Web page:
Chronic pressure from long-term blood glucose disorders can drain you psychologically and physically. It’s possible that this will make managing your diabetes more challenging.

Is it possible for stress to create diabetes?

Diabetes is not caused only by stress. However, there is some evidence suggesting there is a relationship between stress and type 2 diabetes risk. 

High amounts of stress hormones, according to a study, may prevent insulin-producing cells in the pancreas from performing correctly and limit the quantity of insulin they produce. As a result, it’s possible that this will lead to the development of type 2 diabetes.

Overeating while stressed might potentially have a role in the development of type 2 diabetes. Some people respond to stress by eating more, which can lead to significant weight gain. 

What are the symptoms of stress

What are the symptoms of stress

Sometimes, the symptoms of stress are subtle, and you may not notice them. Diabetes stress can take a toll on your mental and emotional well-being, and it can also impact your physical health. Recognizing the symptoms can help you identify diabetes stress and take steps to manage it.

When you’re stressed, you could have the following symptoms:

  • Headaches 
  • Muscular discomfort or tension 
  • Insufficient or excessive sleep 
  • Overall sensations of disease 
  • Exhaustion

You could feel like this when you’re anxious:

  • Uninspired 
  • irritated 
  • Sad 
  • Restless 
  • Worried

Anxious people are more inclined to behave in ways that are out of character. This might include behaviors such as:

  • distancing oneself from friends and family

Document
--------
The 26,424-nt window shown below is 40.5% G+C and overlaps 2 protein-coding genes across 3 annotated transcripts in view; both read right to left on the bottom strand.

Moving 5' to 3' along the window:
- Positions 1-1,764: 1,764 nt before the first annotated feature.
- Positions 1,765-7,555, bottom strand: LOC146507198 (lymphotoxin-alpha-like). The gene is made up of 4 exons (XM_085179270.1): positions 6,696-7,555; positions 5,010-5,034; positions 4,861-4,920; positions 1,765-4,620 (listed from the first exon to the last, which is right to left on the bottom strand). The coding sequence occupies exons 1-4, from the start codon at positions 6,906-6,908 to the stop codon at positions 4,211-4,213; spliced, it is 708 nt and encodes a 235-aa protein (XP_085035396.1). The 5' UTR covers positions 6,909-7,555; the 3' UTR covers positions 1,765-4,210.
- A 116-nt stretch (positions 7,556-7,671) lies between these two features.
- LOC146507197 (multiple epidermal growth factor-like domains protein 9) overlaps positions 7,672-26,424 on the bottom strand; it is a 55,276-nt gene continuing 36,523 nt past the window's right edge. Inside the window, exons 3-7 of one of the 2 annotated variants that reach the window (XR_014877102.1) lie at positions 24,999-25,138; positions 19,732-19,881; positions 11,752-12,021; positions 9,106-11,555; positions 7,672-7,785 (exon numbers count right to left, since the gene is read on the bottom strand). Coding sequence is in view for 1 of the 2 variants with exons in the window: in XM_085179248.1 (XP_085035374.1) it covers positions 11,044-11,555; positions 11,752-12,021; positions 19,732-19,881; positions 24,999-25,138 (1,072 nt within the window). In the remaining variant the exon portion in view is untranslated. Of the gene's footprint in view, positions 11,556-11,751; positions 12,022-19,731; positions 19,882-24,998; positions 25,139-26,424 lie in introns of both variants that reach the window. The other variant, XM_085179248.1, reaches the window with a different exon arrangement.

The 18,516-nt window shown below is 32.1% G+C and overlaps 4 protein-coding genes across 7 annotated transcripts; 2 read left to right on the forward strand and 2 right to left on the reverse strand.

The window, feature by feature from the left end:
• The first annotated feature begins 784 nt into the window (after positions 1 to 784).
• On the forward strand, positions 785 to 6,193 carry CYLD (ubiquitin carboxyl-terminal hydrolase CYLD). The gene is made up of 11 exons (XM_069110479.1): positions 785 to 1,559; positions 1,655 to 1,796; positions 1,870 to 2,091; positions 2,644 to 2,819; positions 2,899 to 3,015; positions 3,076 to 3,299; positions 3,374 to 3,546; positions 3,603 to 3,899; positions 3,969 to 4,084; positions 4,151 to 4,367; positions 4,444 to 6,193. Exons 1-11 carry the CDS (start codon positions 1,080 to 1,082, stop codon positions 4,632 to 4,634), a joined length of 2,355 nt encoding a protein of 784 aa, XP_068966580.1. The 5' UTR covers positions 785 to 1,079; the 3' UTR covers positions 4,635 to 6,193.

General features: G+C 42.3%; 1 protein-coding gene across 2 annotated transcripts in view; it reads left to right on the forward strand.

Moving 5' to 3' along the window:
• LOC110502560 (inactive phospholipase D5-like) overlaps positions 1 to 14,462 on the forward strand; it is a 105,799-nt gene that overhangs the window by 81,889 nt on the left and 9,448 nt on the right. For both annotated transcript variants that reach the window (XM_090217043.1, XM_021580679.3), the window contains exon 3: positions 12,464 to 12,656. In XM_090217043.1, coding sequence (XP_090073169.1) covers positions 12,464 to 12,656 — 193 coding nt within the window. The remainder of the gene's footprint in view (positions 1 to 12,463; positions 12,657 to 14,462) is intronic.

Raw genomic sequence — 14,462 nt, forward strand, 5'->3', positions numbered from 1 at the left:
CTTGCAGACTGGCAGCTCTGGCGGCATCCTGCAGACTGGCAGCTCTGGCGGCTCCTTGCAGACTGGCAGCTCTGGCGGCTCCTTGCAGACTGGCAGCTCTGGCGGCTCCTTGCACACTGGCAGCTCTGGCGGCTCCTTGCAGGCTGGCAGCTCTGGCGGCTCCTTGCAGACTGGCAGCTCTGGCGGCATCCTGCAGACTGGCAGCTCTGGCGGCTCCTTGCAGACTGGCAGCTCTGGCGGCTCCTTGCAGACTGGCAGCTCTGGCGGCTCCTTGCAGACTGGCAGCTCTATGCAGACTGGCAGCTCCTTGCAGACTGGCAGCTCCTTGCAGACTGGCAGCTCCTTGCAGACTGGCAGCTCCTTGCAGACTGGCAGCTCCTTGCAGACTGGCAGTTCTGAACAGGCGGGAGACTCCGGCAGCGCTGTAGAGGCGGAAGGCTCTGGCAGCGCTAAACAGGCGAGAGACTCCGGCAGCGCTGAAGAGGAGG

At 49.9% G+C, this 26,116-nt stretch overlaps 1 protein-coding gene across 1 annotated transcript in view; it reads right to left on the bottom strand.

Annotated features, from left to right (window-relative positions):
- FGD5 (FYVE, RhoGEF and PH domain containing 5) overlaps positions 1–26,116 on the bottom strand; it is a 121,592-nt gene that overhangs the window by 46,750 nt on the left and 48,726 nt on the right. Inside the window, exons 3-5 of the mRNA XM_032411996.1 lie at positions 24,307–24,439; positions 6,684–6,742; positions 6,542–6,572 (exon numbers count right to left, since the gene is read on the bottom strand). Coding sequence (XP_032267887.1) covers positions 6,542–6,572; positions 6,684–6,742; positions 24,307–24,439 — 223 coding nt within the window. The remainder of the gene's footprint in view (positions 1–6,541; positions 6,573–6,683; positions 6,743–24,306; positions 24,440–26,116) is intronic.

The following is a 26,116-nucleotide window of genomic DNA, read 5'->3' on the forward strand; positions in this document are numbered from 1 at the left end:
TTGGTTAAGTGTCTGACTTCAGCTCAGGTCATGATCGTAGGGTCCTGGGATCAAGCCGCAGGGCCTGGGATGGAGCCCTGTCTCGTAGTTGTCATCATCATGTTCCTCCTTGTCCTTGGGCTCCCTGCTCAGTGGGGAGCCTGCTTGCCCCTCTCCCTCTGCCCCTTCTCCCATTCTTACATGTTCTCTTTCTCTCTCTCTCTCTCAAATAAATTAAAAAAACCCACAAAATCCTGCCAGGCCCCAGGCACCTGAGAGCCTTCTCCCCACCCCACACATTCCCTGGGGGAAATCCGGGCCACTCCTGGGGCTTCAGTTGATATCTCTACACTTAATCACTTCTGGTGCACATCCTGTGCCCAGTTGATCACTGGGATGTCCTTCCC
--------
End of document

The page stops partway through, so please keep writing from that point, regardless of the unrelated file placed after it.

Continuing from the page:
• overeating or skipping meals 
  • Angry outbursts 
  • Excessive alcohol intake 
  • Cigarette use

How to Handle Stress

How to handle stress

Look after yourself

Look after yourself

At times of stress, it’s even more important to remember to look after yourself and treat yourself kindly. But we know it’s not always as easy as that. If you’re extra busy at work or looking after family then forgetting to eat or take medication can happen. It’s important to get a balance between looking after yourself without putting too much pressure on yourself to do everything perfectly. This can add to or lead to stress. But it’s good to be aware of how easy it can be to give in to the habit of letting diabetes self-care slip in times of stress.

Getting enough sleep and building exercise, rest, and relaxation time into your routine helps some people cope better with stress. Similarly, drinking more alcohol will affect your blood sugar levels. Learning how to see your diabetes differently may help. For example, by going on a diabetes stress education course and meeting others like you.

Talk to others

Talk to others

It might be beneficial to talk about what is causing you stress. It can help you put things in perspective, or it might just make you feel better for getting it off your chest.If you want to talk to someone about things that are worrying you, you could think about speaking to your healthcare team.

If you find that stress is affecting how you manage your diabetes, your diabetes team may be able to give you advice about what could help. For example, they can help you work out when you might need to adjust your insulin.

But don’t forget you can also chat to one of our advisors, they have counseling skills, for free by contacting our helpline. You’ll also get a warm welcome and support from others with diabetes on our online support forum who will know what you’re going through. They’ll be able to offer tips and share their own experiences.